By Josh Ledgard
Is your team in a slump?
It starts off subtly. At first, each employee you hire is revved up and excited about the job. But one by one, after getting hired, their excitement fades and each member of your team quietly drifts into apathy and carelessness.
Your once fiery and passionate team is now without spark and listless. Just there for the paycheck. Meh.
Your employee goes from this:
But, there is a way to reignite that passion and set your entire team on fire (in a good way).
One surefire way to motivate your team is to get them invested in the outcome of a project, and the best way to get them invested is to get their input.
Let’s break this down.
Your team is fully capable of just doing what you tell them to do. Sure, you get compliance, but the drawback is that you don’t get ownership from them.
If you get them involved by asking for their opinions and actually listening to what they have to share, it will signal to them that you care. Now, taking that one step further, if you actually implement their advice, they’ll be committed to making it work.
Remember that your team has good ideas, too. They have a unique perspective that can only enhance your own. Listening to and incorporating their ideas also boosts motivation with the whole team, not just one person, especially if you treat all members of your team fairly.
Look for ways to develop your team members.
This may sting, but the people on your team will eventually leave as they grow, develop and move on to different responsibilities. You can’t prevent it, but you can make the best of it by developing the people on your team to be the best version of themselves right away.
Cross-training and mentorship will help you just as much as your team member. By improving their skill set, you’ll reap the benefits, too.
Don’t try to prevent your team from growing. Instead, encourage them to learn more and do more. And when the time comes for the matured employees to leave, they can then impart these learned skills to your new employees.
It’s the circle of life and it moves us all.
Here’s the quickest way to drain your team of their motivation: make them work long hours.
Every now and then when you are on a deadline, it’s okay to push your team. However, when every single day is mission: critical, there’s a problem.
It will lead to burnouts and indifference.
Instead of enacting long hours upon your team members, commit to better project planning. Give your team (and yourself) plenty of time to accomplish a project. Avoid working overtime constantly. Once in awhile is okay, but habitual overtime is not. Plus, it will destroy your creativity in the long run.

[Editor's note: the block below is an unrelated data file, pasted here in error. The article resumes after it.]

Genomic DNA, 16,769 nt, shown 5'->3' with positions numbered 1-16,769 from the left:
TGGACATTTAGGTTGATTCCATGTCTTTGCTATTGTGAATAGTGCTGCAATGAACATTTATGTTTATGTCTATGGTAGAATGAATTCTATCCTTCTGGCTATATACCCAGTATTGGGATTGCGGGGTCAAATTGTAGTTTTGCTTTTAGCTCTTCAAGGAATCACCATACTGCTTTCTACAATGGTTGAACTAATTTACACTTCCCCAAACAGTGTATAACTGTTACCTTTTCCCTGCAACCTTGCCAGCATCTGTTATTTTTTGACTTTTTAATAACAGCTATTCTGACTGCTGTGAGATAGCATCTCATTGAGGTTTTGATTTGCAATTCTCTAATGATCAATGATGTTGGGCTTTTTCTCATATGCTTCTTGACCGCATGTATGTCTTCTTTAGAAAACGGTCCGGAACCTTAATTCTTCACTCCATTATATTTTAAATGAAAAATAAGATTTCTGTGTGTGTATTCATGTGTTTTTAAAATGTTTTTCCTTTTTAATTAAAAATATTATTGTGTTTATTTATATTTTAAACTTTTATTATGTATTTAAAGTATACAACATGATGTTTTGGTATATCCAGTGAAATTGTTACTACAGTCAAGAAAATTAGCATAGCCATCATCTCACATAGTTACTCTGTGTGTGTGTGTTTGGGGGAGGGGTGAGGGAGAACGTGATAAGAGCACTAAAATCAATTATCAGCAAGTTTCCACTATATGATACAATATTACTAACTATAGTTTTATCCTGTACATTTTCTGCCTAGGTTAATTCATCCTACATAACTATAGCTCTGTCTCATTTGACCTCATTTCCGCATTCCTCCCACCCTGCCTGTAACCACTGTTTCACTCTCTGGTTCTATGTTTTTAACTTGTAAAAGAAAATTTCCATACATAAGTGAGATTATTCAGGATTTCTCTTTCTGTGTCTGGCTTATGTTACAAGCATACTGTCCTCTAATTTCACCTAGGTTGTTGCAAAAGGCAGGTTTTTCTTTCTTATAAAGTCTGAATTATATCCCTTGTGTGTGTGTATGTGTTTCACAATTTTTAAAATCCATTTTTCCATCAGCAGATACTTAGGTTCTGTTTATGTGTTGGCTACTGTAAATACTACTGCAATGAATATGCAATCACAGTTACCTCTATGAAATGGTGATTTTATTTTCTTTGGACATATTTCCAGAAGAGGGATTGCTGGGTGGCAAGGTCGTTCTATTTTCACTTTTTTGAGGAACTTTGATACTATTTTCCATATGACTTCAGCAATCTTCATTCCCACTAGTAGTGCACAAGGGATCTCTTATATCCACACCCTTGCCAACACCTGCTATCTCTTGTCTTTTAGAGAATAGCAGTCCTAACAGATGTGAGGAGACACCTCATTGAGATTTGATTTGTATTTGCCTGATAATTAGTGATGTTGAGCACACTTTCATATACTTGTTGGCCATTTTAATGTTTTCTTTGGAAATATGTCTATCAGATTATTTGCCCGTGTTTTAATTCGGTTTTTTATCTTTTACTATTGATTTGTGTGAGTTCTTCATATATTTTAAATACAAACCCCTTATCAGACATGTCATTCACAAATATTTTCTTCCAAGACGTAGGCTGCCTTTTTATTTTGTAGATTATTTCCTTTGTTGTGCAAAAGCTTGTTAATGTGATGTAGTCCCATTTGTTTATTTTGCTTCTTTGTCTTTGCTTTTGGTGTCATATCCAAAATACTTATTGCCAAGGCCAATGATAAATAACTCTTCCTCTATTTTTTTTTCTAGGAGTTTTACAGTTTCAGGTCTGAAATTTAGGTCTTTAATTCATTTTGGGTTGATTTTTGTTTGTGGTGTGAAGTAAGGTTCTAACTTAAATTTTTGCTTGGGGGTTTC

Offer and enforce time off. Holidays, vacations, soul searching Tuesdays— give your employees time to unplug from the job so that they can come back with a fresh perspective.
People are motivated by cold hard cash. And gift cards. And even candy. I’ve been known to work a lot harder after getting a Reese’s Peanut Butter Cup.
The point is that a small sentiment can go a long way into motivating your team. That’s why donuts on Fridays go over so well.
But for those of us who don’t work in a traditional office but still want to offer small rewards on a consistent basis, here are a few ideas:
Do you know the number one reason why people leave their jobs? Here’s a hint: it’s not about the money.
Everyday, good employees quit jobs because they hate who they’re working for. People would rather cut their losses and start over at from scratch than deal with a nightmare boss.
The good news is that you’re not a nightmare boss. You’re actually taking steps to boost team morale and motivate your team to success. You know that it’s not about you— it’s about your team.
But, just in case, remember not to micromanage your employees.
Micromanagement is soul-crushing and the polar opposite of motivation. The message you communicate when you micromanage is that you don’t trust your employees to do their jobs.
While motivation is like lighting a firecracker and watching it take off, micromanagement is like holding someone’s hand when they don’t want you to.
Is there anything more embarrassing than getting called out by your boss in front of everybody?
I don’t think so. It’s absolutely the worst.
Instead of parading their faults publicly, counsel your team members privately and individually. Always frame your advice in a helpful tone, and be careful not to sound accusatory.
This will allow your team member to keep their dignity even in the face of your constructive criticism.
You know what works? Public accolades. Everyone wants to feel like they matter to your organization. Each member of your team needs to receive validation from you of a job well done.
But you don’t have to hire a skywriter to do it (although that would be boss level awesome).
There are several effective ways to praise your team publicly, in addition to rewarding them in ways we discussed earlier. Here are just a few to get you started:
But don’t just do all the rah-rah cheerleading yourself; foster a recognition culture in your team by encouraging team members to celebrate each other. You can start off by modeling this behavior yourself. Your team will catch the hint, but if they don’t, you can also gently prompt them.
It’s not enough to praise your team members or celebrate through rewards— you’ve got to pay them what they’re worth, too.
That starts by offering slightly better-than-competitive wages for your team players, and when the time comes to evaluate them for a raise, don’t take too long.
This isn’t your daddy’s generation. Folks these days won’t stick around 40 years for a gold watch and a pension. They’ll gladly switch jobs to a company that’s willing to pay them what they’re worth.
So, if they’re worth the extra dollar in pay, don’t be stingy.
Use these tips to motivate your team. While money is a go-to incentive, there are other ways to encourage your team to be excited and fired up.